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Big Think+

Your brain is wired for linear thinking. Learn exponential thinking instead.

Way back in 1965, the soon-to-be founder of Intel, Gordon Moore, published a paper predicting that the number of transistors that could fit on a computer chip would double every 18 months. This prediction proved to be remarkably accurate, so much so that it was given the name Moore’s law.
This exponential increase in transistors per chip led to a commensurately exponential increase in computing power and in our overall technological capacity. Nowadays, Moore’s law is beginning to fail since transistors can only get so small, but the larger principle behind Moore’s law still holds true. Technology will continue to advance exponentially; not linearly.
Back when the very first computers were developed, staying up to date with the latest trends in business and tech was straightforward. Maybe not easy, per se, but certainly within the realm of possibility. But as time has gone on, the rate at which technology is improving has become dizzying. How can anybody keep up with the ever-shifting landscape of the 21st century?
This sense of technological vertigo is the result of a linear mindset. Unfortunately, human beings are naturally inclined to think from a linear perspective: Incremental change, little-by-little will get you to your destination. One of the biggest challenges to recognizing an exponential trend when you see one is that they always seem to be underperforming compared to the more incremental, linear trends that more traditional businesses rely on. Digital streaming’s poor initial performance is an example, as is—perhaps—today’s artificial intelligence and self-driving car technologies.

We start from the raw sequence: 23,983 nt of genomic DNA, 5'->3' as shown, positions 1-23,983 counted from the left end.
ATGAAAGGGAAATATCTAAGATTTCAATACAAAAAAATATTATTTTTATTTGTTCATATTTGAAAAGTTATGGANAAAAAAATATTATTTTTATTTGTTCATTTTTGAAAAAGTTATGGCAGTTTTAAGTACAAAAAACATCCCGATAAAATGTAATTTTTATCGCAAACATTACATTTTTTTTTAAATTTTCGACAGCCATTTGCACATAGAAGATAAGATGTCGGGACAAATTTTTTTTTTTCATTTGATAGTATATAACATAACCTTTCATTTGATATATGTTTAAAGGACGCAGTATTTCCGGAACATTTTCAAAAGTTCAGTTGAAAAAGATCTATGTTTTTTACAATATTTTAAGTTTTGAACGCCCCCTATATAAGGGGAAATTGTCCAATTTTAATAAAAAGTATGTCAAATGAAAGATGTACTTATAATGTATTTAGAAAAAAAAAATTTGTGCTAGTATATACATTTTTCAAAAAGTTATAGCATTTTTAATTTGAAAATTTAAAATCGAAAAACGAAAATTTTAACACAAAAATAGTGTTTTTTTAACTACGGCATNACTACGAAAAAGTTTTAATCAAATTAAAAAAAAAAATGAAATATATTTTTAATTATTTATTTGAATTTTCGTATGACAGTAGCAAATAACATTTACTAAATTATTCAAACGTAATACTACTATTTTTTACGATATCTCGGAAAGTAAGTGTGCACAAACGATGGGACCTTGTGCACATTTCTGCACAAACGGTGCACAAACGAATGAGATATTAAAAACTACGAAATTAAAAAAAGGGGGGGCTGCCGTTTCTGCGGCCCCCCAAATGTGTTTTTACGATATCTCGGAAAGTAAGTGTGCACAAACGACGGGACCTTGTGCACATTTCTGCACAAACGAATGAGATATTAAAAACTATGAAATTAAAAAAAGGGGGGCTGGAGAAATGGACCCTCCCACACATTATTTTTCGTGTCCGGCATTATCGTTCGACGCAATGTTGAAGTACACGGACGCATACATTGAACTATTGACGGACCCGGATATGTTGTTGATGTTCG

Why is learning how to think exponentially so important? It could make or break your business.

Learning to shift from this linear style will help you make better predictions about the future and, consequently, help you stay relevant as a professional and stay afloat as a business. For leaders hoping to take charge in the rapidly evolving digital age, it’s important to abandon linear ways of thinking and instead learn how to think exponentially.
Peter Diamandis, entrepreneur, futurist, and co-founder of the Singularity University, understands that the future is best characterized by rapid change, and staying on top will be no easy feat. Through Singularity University, Diamandis and co-founder Ray Kurzweil focus on educating executives, offering consultancy services, and incubating businesses with an eye towards preparing for the future and inculcating business professionals with an exponential mindset. In his Big Think+ lesson, Diamandis describes four ways to embrace an exponential mindset.

  1. Always seek to take advantage of disruptive technology, or otherwise risk becoming disrupted by it.
  2. Be bold in your thinking—don’t let past constraints dictate your future plans.
  3. Use exponential tools, like crowdsourcing.
  4. Incentivize idea generation—even if there’s an obvious solution right in front of you, it might not be the best solution. Ostensibly crazy ideas can be the best way to harness exponential growth.
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